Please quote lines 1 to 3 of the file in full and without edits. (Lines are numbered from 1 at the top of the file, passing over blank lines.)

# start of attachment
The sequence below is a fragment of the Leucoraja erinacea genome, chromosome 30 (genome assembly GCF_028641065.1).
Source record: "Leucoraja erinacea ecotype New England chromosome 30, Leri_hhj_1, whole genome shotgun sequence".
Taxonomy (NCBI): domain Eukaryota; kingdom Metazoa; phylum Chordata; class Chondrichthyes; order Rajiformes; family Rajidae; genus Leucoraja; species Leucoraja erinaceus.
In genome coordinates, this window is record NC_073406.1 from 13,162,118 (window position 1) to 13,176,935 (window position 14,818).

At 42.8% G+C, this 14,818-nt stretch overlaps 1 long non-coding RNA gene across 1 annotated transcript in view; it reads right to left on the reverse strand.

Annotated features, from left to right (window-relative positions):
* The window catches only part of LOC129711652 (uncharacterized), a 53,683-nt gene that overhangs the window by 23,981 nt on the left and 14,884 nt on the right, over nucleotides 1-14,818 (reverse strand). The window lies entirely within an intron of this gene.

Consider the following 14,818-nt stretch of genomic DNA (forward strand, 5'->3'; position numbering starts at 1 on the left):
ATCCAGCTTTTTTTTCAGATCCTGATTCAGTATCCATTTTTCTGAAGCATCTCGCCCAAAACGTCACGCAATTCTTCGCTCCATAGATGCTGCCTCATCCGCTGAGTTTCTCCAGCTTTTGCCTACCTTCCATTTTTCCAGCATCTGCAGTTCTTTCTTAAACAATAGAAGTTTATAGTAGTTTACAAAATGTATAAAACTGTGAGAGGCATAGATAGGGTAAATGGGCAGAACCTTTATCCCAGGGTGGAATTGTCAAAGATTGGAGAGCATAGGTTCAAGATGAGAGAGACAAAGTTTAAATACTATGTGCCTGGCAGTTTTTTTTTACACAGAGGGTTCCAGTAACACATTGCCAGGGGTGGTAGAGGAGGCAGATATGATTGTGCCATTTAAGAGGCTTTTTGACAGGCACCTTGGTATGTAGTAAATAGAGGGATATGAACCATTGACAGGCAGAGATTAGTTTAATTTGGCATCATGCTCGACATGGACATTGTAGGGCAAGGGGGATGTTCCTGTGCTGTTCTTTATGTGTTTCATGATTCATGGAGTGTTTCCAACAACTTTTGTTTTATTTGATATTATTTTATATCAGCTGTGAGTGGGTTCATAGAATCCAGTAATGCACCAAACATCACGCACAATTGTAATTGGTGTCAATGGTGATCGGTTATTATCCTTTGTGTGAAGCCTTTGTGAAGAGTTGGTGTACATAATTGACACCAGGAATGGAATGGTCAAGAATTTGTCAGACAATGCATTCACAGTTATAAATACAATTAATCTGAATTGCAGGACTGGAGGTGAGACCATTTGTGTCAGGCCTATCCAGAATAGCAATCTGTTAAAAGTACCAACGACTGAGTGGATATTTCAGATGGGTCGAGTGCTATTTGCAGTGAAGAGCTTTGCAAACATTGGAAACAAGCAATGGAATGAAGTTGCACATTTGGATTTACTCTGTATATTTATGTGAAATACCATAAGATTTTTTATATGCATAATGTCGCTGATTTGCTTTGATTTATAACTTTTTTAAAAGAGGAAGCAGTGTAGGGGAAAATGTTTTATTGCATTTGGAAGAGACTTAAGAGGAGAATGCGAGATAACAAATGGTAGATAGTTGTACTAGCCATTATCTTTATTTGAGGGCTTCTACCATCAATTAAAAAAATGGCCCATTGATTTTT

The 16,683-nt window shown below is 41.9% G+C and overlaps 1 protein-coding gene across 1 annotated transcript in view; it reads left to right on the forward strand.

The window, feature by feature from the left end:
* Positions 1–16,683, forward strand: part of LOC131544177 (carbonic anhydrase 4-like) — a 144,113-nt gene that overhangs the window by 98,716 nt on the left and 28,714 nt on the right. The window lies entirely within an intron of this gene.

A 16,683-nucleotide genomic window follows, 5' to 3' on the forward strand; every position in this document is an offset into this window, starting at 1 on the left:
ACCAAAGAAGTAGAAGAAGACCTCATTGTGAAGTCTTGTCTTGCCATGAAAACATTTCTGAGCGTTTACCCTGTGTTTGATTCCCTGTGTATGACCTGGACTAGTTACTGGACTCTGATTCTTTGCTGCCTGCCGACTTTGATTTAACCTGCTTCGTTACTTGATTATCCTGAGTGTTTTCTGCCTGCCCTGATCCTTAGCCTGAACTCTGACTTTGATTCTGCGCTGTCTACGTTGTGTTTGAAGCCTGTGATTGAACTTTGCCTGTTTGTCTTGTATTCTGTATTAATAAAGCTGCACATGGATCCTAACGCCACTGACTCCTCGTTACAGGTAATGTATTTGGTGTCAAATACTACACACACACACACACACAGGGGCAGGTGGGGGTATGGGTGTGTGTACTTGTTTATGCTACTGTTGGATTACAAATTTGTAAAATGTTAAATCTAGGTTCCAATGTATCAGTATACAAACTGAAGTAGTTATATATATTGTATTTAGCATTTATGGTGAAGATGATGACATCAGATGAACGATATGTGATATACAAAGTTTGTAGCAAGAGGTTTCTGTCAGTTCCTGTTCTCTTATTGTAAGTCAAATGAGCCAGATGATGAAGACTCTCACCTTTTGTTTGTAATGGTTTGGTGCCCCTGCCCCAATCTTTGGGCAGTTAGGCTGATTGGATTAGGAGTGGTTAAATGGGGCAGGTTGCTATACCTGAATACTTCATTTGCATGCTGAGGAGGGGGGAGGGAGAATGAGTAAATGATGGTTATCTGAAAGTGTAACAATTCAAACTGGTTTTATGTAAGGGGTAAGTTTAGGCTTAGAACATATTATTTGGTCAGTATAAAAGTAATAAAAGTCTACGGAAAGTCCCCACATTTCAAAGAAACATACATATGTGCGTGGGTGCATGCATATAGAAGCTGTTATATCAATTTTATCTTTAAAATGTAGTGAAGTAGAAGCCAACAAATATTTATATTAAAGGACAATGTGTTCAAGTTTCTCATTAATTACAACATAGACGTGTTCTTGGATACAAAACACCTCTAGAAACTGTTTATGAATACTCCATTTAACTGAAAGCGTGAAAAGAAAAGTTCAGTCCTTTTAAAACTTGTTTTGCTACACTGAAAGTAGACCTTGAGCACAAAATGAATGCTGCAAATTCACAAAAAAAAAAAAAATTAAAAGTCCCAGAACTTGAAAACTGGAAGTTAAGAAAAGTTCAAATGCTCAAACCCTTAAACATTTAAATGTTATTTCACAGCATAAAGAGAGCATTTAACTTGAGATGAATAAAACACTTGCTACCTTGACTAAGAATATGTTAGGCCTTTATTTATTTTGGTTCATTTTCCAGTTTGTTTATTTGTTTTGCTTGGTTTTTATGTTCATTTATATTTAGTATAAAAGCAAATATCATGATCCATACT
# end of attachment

The sequence below is a fragment of the Leucoraja erinacea genome, chromosome 30 (genome assembly GCF_028641065.1).
Source record: "Leucoraja erinacea ecotype New England chromosome 30, Leri_hhj_1, whole genome shotgun sequence".
Taxonomy (NCBI): domain Eukaryota; kingdom Metazoa; phylum Chordata; class Chondrichthyes; order Rajiformes; family Rajidae; genus Leucoraja; species Leucoraja erinaceus.